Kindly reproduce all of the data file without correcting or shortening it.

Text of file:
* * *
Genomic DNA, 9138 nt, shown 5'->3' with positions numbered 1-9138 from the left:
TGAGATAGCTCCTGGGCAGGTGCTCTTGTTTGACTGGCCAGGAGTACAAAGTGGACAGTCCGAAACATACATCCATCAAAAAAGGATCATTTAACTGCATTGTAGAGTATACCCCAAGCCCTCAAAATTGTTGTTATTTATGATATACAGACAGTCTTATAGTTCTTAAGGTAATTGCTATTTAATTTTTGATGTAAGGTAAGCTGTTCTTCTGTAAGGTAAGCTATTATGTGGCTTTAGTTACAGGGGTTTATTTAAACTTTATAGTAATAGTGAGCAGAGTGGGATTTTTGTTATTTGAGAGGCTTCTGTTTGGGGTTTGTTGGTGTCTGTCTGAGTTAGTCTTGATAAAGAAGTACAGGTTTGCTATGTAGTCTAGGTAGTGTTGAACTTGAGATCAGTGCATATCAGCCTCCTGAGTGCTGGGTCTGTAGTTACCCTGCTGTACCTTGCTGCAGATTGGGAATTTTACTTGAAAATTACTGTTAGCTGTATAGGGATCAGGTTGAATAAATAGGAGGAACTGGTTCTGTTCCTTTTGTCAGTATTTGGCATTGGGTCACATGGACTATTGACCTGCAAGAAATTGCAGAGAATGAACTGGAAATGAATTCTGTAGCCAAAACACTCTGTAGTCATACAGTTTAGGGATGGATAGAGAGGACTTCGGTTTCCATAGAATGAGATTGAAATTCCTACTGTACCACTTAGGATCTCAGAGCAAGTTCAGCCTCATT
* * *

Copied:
Genomic DNA, 9138 nt, shown 5'->3' with positions numbered 1-9138 from the left:
TGAGATAGCTCCTGGGCAGGTGCTCTTGTTTGACTGGCCAGGAGTACAAAGTGGACAGTCCGAAACATACATCCATCAAAAAAGGATCATTTAACTGCATTGTAGAGTATACCCCAAGCCCTCAAAATTGTTGTTATTTATGATATACAGACAGTCTTATAGTTCTTAAGGTAATTGCTATTTAATTTTTGATGTAAGGTAAGCTGTTCTTCTGTAAGGTAAGCTATTATGTGGCTTTAGTTACAGGGGTTTATTTAAACTTTATAGTAATAGTGAGCAGAGTGGGATTTTTGTTATTTGAGAGGCTTCTGTTTGGGGTTTGTTGGTGTCTGTCTGAGTTAGTCTTGATAAAGAAGTACAGGTTTGCTATGTAGTCTAGGTAGTGTTGAACTTGAGATCAGTGCATATCAGCCTCCTGAGTGCTGGGTCTGTAGTTACCCTGCTGTACCTTGCTGCAGATTGGGAATTTTACTTGAAAATTACTGTTAGCTGTATAGGGATCAGGTTGAATAAATAGGAGGAACTGGTTCTGTTCCTTTTGTCAGTATTTGGCATTGGGTCACATGGACTATTGACCTGCAAGAAATTGCAGAGAATGAACTGGAAATGAATTCTGTAGCCAAAACACTCTGTAGTCATACAGTTTAGGGATGGATAGAGAGGACTTCGGTTTCCATAGAATGAGATTGAAATTCCTACTGTACCACTTAGGATCTCAGAGCAAGTTCAGCCTCATT